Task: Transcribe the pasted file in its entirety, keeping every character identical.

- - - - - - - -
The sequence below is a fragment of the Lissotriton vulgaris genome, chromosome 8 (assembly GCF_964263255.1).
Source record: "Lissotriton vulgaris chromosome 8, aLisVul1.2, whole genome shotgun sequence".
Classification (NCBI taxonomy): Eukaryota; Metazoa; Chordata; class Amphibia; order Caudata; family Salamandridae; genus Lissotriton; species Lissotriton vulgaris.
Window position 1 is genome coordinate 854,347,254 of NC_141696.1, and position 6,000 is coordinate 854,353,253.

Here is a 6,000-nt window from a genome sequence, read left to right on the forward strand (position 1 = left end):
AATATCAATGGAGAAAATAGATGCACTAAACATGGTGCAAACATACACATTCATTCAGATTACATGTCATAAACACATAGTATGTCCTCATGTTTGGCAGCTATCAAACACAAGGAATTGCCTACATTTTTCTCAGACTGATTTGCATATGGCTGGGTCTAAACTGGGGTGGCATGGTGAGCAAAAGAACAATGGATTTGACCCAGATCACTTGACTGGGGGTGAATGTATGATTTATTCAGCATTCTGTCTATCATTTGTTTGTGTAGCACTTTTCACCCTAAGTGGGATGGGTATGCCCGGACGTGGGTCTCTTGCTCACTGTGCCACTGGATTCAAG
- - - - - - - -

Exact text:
The sequence below is a fragment of the Lissotriton vulgaris genome, chromosome 8 (assembly GCF_964263255.1).
Source record: "Lissotriton vulgaris chromosome 8, aLisVul1.2, whole genome shotgun sequence".
Classification (NCBI taxonomy): Eukaryota; Metazoa; Chordata; class Amphibia; order Caudata; family Salamandridae; genus Lissotriton; species Lissotriton vulgaris.
Window position 1 is genome coordinate 854,347,254 of NC_141696.1, and position 6,000 is coordinate 854,353,253.

Here is a 6,000-nt window from a genome sequence, read left to right on the forward strand (position 1 = left end):
AATATCAATGGAGAAAATAGATGCACTAAACATGGTGCAAACATACACATTCATTCAGATTACATGTCATAAACACATAGTATGTCCTCATGTTTGGCAGCTATCAAACACAAGGAATTGCCTACATTTTTCTCAGACTGATTTGCATATGGCTGGGTCTAAACTGGGGTGGCATGGTGAGCAAAAGAACAATGGATTTGACCCAGATCACTTGACTGGGGGTGAATGTATGATTTATTCAGCATTCTGTCTATCATTTGTTTGTGTAGCACTTTTCACCCTAAGTGGGATGGGTATGCCCGGACGTGGGTCTCTTGCTCACTGTGCCACTGGATTCAAG